2018.05.28 Mon, by
Artchain – Will art finally become a real commodity? Does anyone even care?

The Bitcoin bubble appears to have popped finally but blockchain cryptography technology is just getting started. A 2017 article in the Harvard Business Review (January-February 2017) describes it thus: “The technology at the heart of bitcoin and other virtual currencies, blockchain is an open, distributed ledger that can record transactions between two parties efficiently and in a verifiable and permanent way.” These words contain oceans.

Ran Dian Insider – supported by

DSL logo

*this article originally appeared in Ran Dian 6, Spring 2018
Art has never been a real commodity like say, gold, wool, coffee or frozen orange juice. The art market is vastly bigger than it was 20 or 50 years ago but 2017’s The Art Market Report, issued by The European Fine Art Fair (TEFAF), estimated that it’s total size was about USD 40 billion. Compare that with the market for coffee, which is over USD 100 billion. But size isn’t everything. The art market has at least three big problems: transparency convertibility and stability.

Artchain 2018

The art market is anything but transparent. The closest we get to transparency is auctions but because any one artist has a limited supply of available works, even this can be manipulated. For instance, if you already own two Modiglianis and have the resources, up to a point, it actually makes sense to bid up the price on a third (of course, this is just wild speculation—I’m sure it never happens). Convertibility is a problem because, unless we are talking Warhol, most artworks by one artist are different (size, quality, style, medium), let alone differences between artists and artworks generally. Finally, given the problems of transparency and convertibility, and add in the whim of fashion, the art market is not particularly stable. A painting sold privately for USD 20 million in 2016 may suddenly prove less valuable when it comes to auction in 2018.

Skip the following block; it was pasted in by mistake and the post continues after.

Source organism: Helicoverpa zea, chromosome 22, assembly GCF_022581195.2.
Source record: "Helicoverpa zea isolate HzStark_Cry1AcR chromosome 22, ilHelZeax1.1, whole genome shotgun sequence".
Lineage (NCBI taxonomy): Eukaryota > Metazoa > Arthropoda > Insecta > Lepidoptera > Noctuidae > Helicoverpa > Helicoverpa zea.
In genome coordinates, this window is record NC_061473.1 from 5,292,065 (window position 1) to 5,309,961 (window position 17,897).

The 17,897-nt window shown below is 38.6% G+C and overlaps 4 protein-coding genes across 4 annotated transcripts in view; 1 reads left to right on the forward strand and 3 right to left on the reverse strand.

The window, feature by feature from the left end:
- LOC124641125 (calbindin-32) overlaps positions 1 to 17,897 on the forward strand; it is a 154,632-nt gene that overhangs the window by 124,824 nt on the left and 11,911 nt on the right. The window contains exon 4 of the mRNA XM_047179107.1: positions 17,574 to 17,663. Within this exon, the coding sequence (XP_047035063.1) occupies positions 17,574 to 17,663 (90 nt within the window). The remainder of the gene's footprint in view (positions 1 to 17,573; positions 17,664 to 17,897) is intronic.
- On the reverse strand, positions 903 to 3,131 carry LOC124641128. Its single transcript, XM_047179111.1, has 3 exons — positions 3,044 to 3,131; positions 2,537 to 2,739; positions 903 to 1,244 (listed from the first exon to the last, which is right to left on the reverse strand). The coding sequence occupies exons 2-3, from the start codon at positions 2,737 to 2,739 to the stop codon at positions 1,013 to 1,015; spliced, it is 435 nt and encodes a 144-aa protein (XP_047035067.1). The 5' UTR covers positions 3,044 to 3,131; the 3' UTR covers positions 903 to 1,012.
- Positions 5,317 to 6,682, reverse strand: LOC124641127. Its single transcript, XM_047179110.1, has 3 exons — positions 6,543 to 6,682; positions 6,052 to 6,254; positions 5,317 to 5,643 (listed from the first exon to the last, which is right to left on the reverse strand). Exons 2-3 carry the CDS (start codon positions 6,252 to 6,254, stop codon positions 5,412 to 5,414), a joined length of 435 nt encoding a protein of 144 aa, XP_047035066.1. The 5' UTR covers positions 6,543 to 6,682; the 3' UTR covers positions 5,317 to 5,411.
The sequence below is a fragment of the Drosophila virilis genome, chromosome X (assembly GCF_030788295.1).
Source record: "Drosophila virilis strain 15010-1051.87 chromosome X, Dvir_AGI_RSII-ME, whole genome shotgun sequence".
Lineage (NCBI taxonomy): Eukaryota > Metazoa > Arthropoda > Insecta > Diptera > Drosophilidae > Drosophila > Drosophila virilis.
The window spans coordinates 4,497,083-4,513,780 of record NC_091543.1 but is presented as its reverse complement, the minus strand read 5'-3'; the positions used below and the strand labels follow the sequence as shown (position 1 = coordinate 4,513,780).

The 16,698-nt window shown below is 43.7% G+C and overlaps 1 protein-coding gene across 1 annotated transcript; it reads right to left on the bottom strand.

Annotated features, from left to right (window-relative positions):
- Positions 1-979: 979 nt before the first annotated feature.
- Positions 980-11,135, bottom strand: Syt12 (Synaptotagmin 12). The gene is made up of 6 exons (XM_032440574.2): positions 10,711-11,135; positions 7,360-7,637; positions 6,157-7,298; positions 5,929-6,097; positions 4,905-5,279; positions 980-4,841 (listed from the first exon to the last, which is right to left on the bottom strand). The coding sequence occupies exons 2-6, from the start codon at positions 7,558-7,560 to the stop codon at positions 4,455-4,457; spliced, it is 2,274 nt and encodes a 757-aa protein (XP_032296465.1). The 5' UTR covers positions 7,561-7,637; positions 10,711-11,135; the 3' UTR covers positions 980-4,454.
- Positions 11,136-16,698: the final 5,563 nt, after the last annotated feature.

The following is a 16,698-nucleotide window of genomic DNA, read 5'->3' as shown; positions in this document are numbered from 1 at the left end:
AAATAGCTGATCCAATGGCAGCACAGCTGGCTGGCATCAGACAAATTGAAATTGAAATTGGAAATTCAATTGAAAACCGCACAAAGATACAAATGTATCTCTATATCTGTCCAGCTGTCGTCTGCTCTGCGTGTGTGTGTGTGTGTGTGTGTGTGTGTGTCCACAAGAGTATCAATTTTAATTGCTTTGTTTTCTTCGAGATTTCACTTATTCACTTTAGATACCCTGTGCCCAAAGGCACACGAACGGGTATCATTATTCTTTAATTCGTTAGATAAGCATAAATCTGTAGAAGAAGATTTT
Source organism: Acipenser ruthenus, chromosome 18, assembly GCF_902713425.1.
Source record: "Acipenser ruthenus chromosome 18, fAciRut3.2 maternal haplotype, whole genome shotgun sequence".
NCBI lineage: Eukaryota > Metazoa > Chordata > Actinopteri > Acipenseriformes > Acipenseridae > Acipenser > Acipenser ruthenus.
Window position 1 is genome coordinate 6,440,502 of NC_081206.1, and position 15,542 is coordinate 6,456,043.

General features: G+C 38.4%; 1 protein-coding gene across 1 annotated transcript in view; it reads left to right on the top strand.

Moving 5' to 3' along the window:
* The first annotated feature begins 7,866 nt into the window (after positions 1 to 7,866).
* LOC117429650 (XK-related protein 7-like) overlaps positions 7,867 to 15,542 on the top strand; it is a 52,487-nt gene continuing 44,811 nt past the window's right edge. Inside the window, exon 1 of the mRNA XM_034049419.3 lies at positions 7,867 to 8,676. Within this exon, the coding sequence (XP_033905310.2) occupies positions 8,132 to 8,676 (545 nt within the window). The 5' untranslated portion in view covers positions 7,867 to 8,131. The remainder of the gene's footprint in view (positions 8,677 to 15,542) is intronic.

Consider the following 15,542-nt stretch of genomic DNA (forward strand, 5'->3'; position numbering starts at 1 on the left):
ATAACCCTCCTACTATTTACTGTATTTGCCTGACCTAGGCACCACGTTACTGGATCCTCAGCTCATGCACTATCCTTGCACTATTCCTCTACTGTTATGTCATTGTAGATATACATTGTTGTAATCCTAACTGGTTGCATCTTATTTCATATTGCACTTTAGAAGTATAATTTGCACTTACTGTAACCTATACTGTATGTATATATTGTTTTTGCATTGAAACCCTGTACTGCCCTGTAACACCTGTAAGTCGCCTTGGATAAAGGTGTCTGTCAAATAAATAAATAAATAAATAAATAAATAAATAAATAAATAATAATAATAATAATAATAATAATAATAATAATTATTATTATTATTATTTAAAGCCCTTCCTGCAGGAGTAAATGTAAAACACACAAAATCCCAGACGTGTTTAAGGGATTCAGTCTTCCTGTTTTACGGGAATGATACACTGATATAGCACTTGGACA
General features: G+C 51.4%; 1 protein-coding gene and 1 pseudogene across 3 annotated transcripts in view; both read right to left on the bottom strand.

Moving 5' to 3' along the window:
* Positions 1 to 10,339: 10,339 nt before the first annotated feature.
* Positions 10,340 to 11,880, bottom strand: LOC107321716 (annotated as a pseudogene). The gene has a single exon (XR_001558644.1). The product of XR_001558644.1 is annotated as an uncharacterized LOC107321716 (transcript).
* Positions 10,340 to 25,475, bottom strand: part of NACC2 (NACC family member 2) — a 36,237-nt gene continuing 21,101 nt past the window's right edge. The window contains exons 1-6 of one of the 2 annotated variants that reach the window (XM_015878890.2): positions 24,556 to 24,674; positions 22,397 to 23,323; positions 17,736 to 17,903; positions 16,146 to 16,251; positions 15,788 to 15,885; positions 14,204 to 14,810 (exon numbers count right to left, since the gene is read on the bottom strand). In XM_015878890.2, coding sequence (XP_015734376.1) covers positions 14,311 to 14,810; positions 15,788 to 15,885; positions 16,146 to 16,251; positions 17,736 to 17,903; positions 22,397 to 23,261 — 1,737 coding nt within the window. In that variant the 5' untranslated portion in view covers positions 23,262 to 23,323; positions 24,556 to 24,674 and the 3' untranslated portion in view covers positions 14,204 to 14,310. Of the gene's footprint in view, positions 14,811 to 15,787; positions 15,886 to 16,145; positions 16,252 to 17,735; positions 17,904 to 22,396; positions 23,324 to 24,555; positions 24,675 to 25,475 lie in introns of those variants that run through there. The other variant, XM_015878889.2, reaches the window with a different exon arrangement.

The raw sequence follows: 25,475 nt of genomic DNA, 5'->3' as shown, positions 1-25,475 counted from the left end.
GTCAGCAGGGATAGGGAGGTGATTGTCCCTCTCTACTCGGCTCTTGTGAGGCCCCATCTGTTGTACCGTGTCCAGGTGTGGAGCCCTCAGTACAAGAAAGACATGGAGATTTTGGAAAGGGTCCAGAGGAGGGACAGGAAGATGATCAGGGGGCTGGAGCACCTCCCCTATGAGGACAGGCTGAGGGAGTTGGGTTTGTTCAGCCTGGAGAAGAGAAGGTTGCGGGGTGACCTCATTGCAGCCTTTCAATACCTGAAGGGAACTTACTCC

Blockchain will not solve all these problems but it may have an extraordinary impact on transparency. Blockchain technology is currently being adapted to identifying art works. There are numerous ways to do this but put simply, a high-resolution scan of an artwork can be encrypted within a dedicated blockchain, effectively creating a digital fingerprint. When the blockchain is then linked to transaction and location data, suddenly the basis upon which an individual art work is valued and tracked becomes much more transparent and therefore stable. Of course, this doesn’t account for potential alternative blockchains, though no doubt a standard system will emerge through market competition and trial and error. And it doesn’t account for works outside the system, though again, as a standard protocol and system emerges, more people will be encouraged to join it.

In many ways greater transparency will help the art market to become more liquid and encourage more people—artist, collectors, and galleries—to participate. What it means for young emerging artists and the galleries who support them, is much less clear. But it is happening, so start adapting now.